A Working-man in America

An uncommonly interesting book has recently appeared, A Working-man in America (Als Arbeiter in Amerika, pub. Sigismund, Berlin). The author is State-Councillor Kolb, who had the enterprise to spend several months as a common worker in America. In this way he acquired a discrimination of men and of life which was obviously neither to be obtained along the educational paths that led to councillorship, nor from the mass of experience which he was able to accumulate in such a position and in all the other posts that a man fills before he becomes a Councillor of State. He was thus for years in a position of considerable responsibility; and yet, not until he had left this, and lived — just a short while — in a foreign land, did he learn the knowledge of life that enabled him to write the following memorable sentence in his book: “How often, in old days, when I saw a sound, sturdy man begging, had I not asked, in righteous indignation: Why doesn’t the lazy rascal work? I knew now, why. The fact is, it looks quite different in theory from what it does in practice; and at the study table one can deal quite comfortably with even the most unsavory chapters of political economy.”

To prevent any possible misunderstanding, let it be said at once, that no one can feel anything but the warmest appreciation for a man who could bring himself to leave a comfortable position in life, in order to go and do hard labor in a brewery and a bicycle factory. It is a deed worthy of all respect, and it must be duly emphasized, lest it should be imagined that any disparagement is intended of the man who did it. Nevertheless, for anyone who will face the facts, it is unmistakably evident that all this man’s book-learning, all the schooling he had been through, had not given him the ability to read life.

Just try and realize all that is involved in such an admission! One may learn everything which, in these days, qualifies one to hold posts of considerable influence; and yet, with it all, one may be quite remote and aloof from that life where one’s sphere of action lies. Is it not much the same, as though a man were to go through a course of training in bridge construction, and then, when called upon actually to build a bridge, had no notion how to set about it? And yet, no! — it is not quite the same. Anyone who is not properly trained for bridge building will soon be enlightened as to his deficiencies when he comes to actual practice. He will soon show himself to be a bungler and find his services generally declined. But when a man is not properly trained for his work in social life, his deficiencies are not so readily demonstrated. A badly built bridge breaks down; and then even the most prejudiced can see that he who built it was a bungler. But the bungling that goes on in social work is not so directly apparent. It only shows itself in the suffering of one’s fellow-men. And the connection between this suffering and bungling is not one that people recognize as readily as the connection between the breakdown of a bridge and the incompetent bridge builder.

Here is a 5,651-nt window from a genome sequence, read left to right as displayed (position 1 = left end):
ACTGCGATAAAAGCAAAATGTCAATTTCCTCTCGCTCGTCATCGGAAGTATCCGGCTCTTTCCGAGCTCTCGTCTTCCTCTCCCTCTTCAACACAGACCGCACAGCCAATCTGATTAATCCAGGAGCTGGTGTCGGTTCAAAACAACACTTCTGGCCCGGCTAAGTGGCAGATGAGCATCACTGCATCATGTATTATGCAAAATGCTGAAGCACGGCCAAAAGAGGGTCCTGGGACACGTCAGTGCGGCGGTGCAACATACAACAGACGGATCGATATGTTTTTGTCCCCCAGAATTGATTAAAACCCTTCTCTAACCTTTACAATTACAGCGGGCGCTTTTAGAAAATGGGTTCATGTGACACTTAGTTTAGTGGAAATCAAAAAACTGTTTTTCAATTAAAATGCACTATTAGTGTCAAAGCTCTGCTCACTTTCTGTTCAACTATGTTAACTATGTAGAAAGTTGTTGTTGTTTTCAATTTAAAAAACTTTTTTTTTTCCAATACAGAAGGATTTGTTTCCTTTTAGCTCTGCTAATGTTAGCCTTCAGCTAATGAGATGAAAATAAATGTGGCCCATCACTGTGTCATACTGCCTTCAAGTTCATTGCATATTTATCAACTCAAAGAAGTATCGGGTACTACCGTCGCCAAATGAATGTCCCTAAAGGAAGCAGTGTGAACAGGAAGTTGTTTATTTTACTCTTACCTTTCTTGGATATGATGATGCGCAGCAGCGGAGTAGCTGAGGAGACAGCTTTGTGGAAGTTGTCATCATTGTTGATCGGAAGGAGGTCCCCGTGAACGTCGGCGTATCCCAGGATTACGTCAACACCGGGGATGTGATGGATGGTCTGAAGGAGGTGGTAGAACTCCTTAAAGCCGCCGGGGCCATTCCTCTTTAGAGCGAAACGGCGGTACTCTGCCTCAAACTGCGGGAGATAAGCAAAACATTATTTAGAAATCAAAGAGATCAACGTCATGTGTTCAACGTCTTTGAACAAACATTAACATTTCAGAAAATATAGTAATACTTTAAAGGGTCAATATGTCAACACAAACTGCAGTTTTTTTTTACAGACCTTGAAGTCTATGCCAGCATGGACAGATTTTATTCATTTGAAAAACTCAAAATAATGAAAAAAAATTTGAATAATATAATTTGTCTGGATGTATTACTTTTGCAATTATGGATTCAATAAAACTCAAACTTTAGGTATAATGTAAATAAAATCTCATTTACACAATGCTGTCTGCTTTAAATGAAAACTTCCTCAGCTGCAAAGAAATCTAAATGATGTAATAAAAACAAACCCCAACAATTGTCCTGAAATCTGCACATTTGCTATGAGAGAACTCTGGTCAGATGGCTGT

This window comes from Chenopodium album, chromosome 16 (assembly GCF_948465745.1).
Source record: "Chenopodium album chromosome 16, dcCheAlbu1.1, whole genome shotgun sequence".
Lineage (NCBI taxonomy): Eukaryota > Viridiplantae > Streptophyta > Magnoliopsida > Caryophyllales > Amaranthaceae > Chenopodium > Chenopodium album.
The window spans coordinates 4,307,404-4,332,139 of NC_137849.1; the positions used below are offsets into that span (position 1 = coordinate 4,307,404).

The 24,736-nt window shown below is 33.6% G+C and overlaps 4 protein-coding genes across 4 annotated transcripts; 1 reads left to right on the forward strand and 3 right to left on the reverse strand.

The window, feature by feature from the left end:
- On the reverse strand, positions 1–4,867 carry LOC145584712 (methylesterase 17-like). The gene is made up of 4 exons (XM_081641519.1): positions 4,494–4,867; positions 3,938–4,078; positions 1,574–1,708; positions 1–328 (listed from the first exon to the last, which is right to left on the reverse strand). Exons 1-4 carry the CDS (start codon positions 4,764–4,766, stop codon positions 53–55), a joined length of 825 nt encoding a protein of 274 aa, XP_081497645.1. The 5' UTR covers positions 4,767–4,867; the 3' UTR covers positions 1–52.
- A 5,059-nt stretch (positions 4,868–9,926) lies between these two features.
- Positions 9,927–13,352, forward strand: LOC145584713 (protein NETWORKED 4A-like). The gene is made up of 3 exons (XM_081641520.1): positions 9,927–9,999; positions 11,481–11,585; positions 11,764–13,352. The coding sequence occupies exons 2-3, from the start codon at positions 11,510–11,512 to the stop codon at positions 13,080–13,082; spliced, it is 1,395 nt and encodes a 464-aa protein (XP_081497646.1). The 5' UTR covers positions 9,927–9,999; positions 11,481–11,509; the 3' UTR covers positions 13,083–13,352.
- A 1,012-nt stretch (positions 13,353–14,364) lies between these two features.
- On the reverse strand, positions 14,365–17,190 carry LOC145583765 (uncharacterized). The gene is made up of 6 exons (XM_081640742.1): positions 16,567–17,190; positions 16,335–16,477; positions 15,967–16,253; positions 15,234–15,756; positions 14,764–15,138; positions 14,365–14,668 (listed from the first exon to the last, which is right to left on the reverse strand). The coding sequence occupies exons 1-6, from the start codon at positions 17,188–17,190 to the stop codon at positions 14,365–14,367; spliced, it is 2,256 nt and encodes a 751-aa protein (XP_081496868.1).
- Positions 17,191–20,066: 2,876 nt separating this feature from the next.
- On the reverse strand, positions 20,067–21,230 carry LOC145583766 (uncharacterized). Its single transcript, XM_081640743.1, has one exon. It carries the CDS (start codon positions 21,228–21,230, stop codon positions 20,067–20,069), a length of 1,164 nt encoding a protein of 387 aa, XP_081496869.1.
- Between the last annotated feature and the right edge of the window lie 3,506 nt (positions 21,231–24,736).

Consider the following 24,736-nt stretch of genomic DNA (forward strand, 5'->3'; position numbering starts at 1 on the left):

Source: Rudolf Steiner – GA 34 – Anthroposophy and the Social Question – Part 1 (essay which first appeared in the journal “Lucifer-Gnosis”, October 1905/1906 – translated by Harry Collison)

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Previously posted on april 8, 2018

Heart and head

It is extremely harmful for our time that many of the men who hold high and responsible positions in public life have had to study as one does today. There are whole branches of learning that are taught in such a way that throughout the entire school year the student will be unable to spend his time and energy really thinking through what he has heard from his professors. As a result, when he is faced with an exam, he is forced to cram for it. This cramming, however, is dreadful because it provides no real connection of interest of the soul with the subject matter that the student is to be examined in. No wonder the prevailing opinion of the student often is one of wanting to forget as soon as possible what he has just had to learn!